Marimar Thinks Spanish

I first tasted the wines of Marimar Estate a decade ago, from a single vineyard in the relatively cool Russian River Valley in California. In common with most in that region, the estate specialism is Pinot Noir and Chardonnay. Russian River is acknowledged as one of the sweet spots for Burgundian varieties in the USA.

Torres goes to California

Marimar estate was founded in the 1980s by Marimar Torres, sister of Miguel Torres who runs the family’s Spanish and Chilean operations. Marimar planted her vineyard on the site of an old apple orchard in one of the coolest and foggiest region of the Russian River Valley, ten miles from the Pacific coast. The three wines featured in this tasting all come from this vineyard which is farmed sustainably, organically and biodynamically. A second vineyard, Doña Margarita, was subsequently added. It is in the Freestone Valley, just seven miles from the Sonoma coast and planted to Pinot Noir.

Marimar says she first visited and fell in love with California in 1973, a time of “a very different Spain,” she recalls. Spain was still under the rule of Franco, and as a woman with two brothers Marimar knew her opportunities in the family’s business would be limited.  It took some persuasion to get her father’s approval to set up her vineyard and winery in the USA, though brother Miguel continues to be a trusted advisor.

Marimar and CristinaFor this tasting Marimar was joined by her daughter, Cristina. Having worked at the estate since 2020, Cristina has taken over as General Manager as of 2023 and, as Marimar says, “after five generations of father to son businesses, this is the first time a Torres winery will be handed from mother to daughter.”

The Spanish Connection

Was it inevitable that Spanish grape varieties would feature in Marimar’s story? After all, her winery is built in the style of a Catalan farmhouse and she is a renowned cook and writer on Spanish cuisine. Her first planting of a Spanish variety was Paralleda, one of the stalwarts of Cava and the grape behind the Torres family’s huge selling Viña Sol. It did not produce terribly exciting results and the experiment was abandoned.

Wine bottlesHer next foray into Spanish varietals was with Albariño. Cuttings were brought from Spain in 2004, and the first wine was released in 2010. Tempranillo followed, the bedrock of so much Spanish wine from Rioja to Ribera del Duero. Again, the cuttings came from the family’s vineyards in Cataluña. Marimar laughs as she tells the story: “these were ‘suitcase cuttings’,” she admits, the term used for vine cuttings smuggled into the country without following the import and quarantine rules of that time. “I’d never do that now,” she confesses, and she did get into trouble when the authorities found out. Thankfully, after an inspection of the now planted vineyard, everything was approved and the first Tempranillo was bottled in 2013.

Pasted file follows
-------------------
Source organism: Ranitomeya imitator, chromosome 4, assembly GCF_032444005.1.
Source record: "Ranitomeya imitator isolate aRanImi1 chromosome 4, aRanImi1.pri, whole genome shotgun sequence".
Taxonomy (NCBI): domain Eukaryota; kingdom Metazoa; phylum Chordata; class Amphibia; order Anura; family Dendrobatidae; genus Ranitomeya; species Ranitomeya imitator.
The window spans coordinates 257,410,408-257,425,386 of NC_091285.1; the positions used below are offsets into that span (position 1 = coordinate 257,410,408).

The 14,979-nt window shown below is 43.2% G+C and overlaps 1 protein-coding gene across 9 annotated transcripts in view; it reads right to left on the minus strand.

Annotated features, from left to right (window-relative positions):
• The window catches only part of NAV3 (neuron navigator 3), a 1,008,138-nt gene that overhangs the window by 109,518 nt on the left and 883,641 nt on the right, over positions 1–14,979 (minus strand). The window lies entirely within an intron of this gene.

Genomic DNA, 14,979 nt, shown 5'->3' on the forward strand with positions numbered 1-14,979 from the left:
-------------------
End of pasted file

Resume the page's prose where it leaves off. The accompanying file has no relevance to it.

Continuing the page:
The most recent Spanish arrival on the estate is Godello. Now on its second release, this time a Californian nursery was able to supply the vine cuttings which “saved so much time in gaining approval.”  When asked if that was the final installment of the Spanish journey, Cristina reveals that yet another Galician variety has recently been planted, the red variety Mencia.

The Wines

Reflecting the very different conditions of growing and making wine in California and rural Spain, the prices of these wines is high compared to typical Iberian examples you might find on the shelves. Whether that is a price you are prepared to pay is an individual decision, but I have to say that the quality of the wines is exemplary, with good varietal character and just a glimpse of that Californian sunshine in each bottle.

(2024) Second release of this wine, another Galician variety from the cooler northwest of Spain. A more neutral nose than the Albariño, but with more mealiness to the aromas, perhaps to do with 46% of the wine being made in concrete eggs?  That oatmeal character translates to the palate, again long lees ageing surely emphasising that. Plenty of juicy lemon and taut, crisp apple acidity. UK price and stockists to be confirmed.
(2024) Having first planted this variety in a coastal vineyard in Sonoma, that proved too cold to ripen this variety, even though it famously reaches it's peak in the Atlantic-influenced Galician region of Spain. It was re-planted and thrives in the Russian River Valley. Fermented with indigenous yeast and with extended time on the lees, there's a delightfully floral aspect to this - somewhere between floral and leafy, soft green herbs, firm white fruit aromas. Nicely textured, this burst with juicy citrus on the palate, but there's plenty of dazzling acidity. Something a little like green fig shows ripeness, in a fresh and delightful Albariño.
(2024) Marimar says she experimented with a Tempranillo for a decade before deciding quality was right. This, with seven years under its belt, is glorious with a beautiful quality of oak from 12 months in French oak barrels, 50% new, coopered by Magreñán from the Vosges forest. It was bottled in August 2018. This has a fabulous nose, bloody and game-streaked over really ripe, deep berry fruit, a slick of chocolate underpinning. The palate has bountiful fruit, depth and texture with that touch of roasted coffee bean adding plushness. A Rioja Reserva of the highest level would stand alongside this, and it does have that extra ounce of Californian fruit intensity perhaps.

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